HPV and CERVICAL DYSPLASIA

HPV, or Human Papilloma Virus is commonly called the wart virus. There are over 60 types of HPV that have been identified. Types 1,3,and 5 can cause warts on the hands and feet of children.

Types 6 and 11 can cause warts on menís and womenís bottoms (genital warts). Other types, such as 16,18,31,33,and 35 may not cause warts but can cause changes to the cells of your vagina, vulva, or cervix, such as dysplasia.

What is cervical Dysplasia?

Cervical dysplasia is a premalignant or precancerous change in the cells of your cervix. There are three types of cervical dysplasia: mild, moderate, and severe. Mild dysplasia is by far the most common, and probably is not a true premalignant disease. Mild dysplasia generally represents a tissue response to the HPV virus. Up to 70% of women with mild dysplasia will have the cells become normal without any treatment. However, even mild dysplasia can progress to more significant disease. Moderate and severe dysplasias are treated when they are discovered, because of their higher rates of turning into cancer.

What causes Cervical Dysplasia?

HPV is one of the most frequent causes of cervical dysplasia. In addition, cigarette smoking has been found to be a cause. Women who smoke concentrate these chemicals nicotine and cottoning into their cervix, which harms the cells. Men also concentrate these chemicals into their genital secretions, and can bathe the cervix with these chemicals during intercourse. Male partners of women with cervical dysplasia should not smoke. Some nutritional deficiencies also can cause cervical dysplasia. The NCI recommends that women consume five servings of fresh vegetables or fruits each day. If you cannot do this, consider taking a daily multivitamin with antioxidants such as Vitamin E or beta-carotene.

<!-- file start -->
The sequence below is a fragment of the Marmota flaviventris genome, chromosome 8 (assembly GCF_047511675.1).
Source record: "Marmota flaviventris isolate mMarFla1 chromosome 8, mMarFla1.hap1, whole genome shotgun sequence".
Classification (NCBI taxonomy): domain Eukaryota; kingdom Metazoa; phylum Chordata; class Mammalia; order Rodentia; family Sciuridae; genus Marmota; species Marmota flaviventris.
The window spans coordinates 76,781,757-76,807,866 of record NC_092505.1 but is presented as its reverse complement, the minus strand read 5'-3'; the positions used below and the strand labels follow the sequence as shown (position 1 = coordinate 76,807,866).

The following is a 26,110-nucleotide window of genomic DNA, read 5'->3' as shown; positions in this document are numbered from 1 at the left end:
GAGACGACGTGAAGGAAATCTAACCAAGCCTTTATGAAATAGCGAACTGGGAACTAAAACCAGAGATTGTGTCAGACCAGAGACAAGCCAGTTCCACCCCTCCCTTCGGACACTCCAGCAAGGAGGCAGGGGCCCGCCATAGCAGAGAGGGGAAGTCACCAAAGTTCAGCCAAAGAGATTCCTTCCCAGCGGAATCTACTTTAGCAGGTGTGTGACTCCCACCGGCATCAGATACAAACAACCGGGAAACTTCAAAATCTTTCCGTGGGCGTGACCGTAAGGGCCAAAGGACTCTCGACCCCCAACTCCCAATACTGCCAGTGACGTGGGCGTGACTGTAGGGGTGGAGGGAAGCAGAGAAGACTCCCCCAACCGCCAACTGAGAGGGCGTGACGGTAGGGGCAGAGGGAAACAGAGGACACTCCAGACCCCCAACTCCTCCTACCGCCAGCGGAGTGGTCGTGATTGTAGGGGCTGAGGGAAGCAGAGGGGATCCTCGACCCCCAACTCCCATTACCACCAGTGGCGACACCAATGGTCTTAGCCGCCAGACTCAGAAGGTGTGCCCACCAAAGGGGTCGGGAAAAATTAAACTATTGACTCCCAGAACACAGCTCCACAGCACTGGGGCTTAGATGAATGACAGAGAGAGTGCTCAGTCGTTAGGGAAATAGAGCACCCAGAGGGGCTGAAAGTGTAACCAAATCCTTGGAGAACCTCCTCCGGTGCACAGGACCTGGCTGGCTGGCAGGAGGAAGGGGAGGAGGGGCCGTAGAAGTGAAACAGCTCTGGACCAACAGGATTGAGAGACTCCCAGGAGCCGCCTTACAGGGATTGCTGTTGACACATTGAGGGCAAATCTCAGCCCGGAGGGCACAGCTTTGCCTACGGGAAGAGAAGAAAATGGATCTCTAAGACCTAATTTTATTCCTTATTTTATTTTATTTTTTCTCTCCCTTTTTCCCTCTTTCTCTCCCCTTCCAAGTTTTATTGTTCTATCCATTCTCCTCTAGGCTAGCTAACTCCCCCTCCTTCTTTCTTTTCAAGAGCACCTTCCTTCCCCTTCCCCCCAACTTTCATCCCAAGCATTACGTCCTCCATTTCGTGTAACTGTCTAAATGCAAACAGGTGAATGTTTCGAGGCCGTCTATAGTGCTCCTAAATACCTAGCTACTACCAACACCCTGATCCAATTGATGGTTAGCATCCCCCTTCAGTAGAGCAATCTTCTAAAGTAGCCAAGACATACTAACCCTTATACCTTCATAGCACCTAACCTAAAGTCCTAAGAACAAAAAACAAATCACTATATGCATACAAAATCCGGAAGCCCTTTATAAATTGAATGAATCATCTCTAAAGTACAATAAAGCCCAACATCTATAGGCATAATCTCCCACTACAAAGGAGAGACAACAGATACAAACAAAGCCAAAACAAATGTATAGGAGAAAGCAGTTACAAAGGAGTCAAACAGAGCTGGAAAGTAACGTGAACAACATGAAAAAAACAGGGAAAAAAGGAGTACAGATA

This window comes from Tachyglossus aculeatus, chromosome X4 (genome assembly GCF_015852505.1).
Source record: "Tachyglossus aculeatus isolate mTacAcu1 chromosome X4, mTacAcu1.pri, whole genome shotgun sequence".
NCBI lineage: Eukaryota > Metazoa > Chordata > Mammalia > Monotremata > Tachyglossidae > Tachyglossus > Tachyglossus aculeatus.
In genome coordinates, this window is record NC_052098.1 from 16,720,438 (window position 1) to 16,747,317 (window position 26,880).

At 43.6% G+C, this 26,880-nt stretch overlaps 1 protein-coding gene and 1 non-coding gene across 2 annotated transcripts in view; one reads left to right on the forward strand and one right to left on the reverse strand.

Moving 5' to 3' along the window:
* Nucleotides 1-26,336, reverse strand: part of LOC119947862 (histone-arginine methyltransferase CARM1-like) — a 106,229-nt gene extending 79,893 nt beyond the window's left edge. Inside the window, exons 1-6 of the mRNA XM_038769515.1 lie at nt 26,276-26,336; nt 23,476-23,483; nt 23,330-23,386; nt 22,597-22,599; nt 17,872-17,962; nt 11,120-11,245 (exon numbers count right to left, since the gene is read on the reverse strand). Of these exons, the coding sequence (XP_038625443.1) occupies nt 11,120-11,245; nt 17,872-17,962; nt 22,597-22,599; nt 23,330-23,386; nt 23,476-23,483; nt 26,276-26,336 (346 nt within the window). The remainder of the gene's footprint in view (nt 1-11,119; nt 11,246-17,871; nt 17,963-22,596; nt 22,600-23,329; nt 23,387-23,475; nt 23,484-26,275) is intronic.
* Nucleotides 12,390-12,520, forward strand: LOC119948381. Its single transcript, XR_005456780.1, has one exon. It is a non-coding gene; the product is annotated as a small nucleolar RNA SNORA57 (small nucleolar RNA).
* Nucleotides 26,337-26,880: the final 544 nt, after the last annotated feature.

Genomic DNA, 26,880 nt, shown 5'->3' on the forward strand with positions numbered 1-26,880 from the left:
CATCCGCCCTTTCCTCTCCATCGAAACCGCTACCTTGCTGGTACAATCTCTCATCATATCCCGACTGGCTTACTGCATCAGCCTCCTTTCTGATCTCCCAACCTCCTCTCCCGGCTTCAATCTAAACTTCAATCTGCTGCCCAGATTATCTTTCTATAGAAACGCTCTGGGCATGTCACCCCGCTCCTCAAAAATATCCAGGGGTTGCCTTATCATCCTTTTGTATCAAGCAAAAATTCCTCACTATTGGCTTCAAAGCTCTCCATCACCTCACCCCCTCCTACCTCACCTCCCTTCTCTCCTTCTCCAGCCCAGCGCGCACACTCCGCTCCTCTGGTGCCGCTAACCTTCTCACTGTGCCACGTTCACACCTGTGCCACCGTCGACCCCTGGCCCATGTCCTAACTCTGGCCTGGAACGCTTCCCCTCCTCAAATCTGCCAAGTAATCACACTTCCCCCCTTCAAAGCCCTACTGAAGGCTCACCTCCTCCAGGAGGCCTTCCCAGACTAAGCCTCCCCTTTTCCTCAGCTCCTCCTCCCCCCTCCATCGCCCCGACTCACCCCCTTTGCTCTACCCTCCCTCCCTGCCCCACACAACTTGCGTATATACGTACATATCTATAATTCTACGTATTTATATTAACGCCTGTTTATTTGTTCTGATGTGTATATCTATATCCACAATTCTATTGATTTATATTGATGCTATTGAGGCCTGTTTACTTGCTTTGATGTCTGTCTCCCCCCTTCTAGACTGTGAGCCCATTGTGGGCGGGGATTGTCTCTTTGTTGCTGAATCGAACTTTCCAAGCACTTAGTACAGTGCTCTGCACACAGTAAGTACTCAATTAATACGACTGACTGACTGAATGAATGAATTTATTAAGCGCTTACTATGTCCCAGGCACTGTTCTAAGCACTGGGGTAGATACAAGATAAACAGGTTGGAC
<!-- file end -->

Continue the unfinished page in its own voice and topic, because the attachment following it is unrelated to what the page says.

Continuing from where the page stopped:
How can you tell if I have HPV?

Only one person in 100 with HPV will exhibit any warts. The Pap smear often detects HPV. Even if HPV is not noted on the Pap smear. It is 80% to 90% certain that you have the virus if you have been diagnosed with any type of cervical dysplasia. This is particularly true in women under the age of 40 with a diagnosis of dysplasia.

How did I get the Virus?

You generally obtain the virus through sexual contact. Condoms can prevent the spread of many diseases, but not HPV. HPV. Is found on all the genital tissues, and a condom on the penis usually will not prevent transmission of HPV. The virus can lay dormant in your tissues for up to 20 years before it causes warts or changes to the cells.

Can I get rid of HPV and dysplasia?

Even if your entire cervix is burned or frozen, the virus generally still remains. The goal of treatment is not elimination of the virus, but for the bodyís immune system to control the virus. Cervical dysplasia can be removed by many techniques, and the doctor can discuss these treatments with you if they are needed. Women with normal immune system function can be cured of cervical dysplasia